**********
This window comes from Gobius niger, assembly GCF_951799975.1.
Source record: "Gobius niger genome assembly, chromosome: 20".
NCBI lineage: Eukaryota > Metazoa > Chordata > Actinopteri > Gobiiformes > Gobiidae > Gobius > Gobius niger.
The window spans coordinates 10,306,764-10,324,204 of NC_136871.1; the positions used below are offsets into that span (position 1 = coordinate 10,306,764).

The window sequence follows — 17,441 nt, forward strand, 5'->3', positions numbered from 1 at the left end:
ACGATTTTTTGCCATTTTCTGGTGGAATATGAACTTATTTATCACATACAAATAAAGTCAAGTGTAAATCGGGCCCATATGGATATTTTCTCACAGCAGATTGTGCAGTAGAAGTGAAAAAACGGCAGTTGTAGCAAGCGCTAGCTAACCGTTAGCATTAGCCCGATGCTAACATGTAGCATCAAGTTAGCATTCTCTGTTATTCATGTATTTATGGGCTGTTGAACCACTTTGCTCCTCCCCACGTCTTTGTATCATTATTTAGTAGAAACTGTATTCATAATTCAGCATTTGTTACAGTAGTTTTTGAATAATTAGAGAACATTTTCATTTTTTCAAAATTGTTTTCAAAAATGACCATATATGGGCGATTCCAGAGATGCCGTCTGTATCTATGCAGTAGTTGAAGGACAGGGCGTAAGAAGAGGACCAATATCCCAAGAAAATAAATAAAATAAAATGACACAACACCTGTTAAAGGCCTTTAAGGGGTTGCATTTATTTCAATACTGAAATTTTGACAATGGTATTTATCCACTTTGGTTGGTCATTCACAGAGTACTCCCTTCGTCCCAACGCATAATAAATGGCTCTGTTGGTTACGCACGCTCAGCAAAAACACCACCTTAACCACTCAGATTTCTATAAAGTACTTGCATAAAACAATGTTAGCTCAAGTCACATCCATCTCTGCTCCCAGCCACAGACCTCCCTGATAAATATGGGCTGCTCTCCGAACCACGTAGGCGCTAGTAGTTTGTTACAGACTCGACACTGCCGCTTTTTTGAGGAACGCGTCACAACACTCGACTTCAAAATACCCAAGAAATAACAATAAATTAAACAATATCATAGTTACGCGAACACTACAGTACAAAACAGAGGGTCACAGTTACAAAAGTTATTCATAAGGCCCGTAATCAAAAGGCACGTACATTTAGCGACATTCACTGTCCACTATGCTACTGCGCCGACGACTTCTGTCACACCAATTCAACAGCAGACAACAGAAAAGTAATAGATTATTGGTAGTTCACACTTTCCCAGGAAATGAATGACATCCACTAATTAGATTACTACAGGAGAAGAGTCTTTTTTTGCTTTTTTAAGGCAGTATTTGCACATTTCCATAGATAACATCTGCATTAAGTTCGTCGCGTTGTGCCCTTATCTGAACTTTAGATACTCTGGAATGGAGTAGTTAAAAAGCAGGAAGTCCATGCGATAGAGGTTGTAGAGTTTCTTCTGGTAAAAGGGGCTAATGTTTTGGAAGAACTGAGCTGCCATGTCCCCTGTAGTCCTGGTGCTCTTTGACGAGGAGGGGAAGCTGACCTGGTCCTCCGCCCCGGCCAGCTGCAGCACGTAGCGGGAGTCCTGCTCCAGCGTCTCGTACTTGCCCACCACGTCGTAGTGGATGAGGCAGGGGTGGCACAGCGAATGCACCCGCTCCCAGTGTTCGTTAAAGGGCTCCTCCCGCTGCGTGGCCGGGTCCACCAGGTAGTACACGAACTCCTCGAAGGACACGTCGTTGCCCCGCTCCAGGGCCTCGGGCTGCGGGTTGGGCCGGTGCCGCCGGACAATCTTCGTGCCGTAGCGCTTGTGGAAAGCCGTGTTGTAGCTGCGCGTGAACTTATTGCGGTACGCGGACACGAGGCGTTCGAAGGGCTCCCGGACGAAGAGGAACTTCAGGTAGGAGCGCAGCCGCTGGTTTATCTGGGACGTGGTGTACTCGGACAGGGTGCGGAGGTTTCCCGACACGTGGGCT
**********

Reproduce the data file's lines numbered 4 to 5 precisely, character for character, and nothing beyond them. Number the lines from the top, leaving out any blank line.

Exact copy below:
The window spans coordinates 10,306,764-10,324,204 of NC_136871.1; the positions used below are offsets into that span (position 1 = coordinate 10,306,764).

The window sequence follows — 17,441 nt, forward strand, 5'->3', positions numbered from 1 at the left end: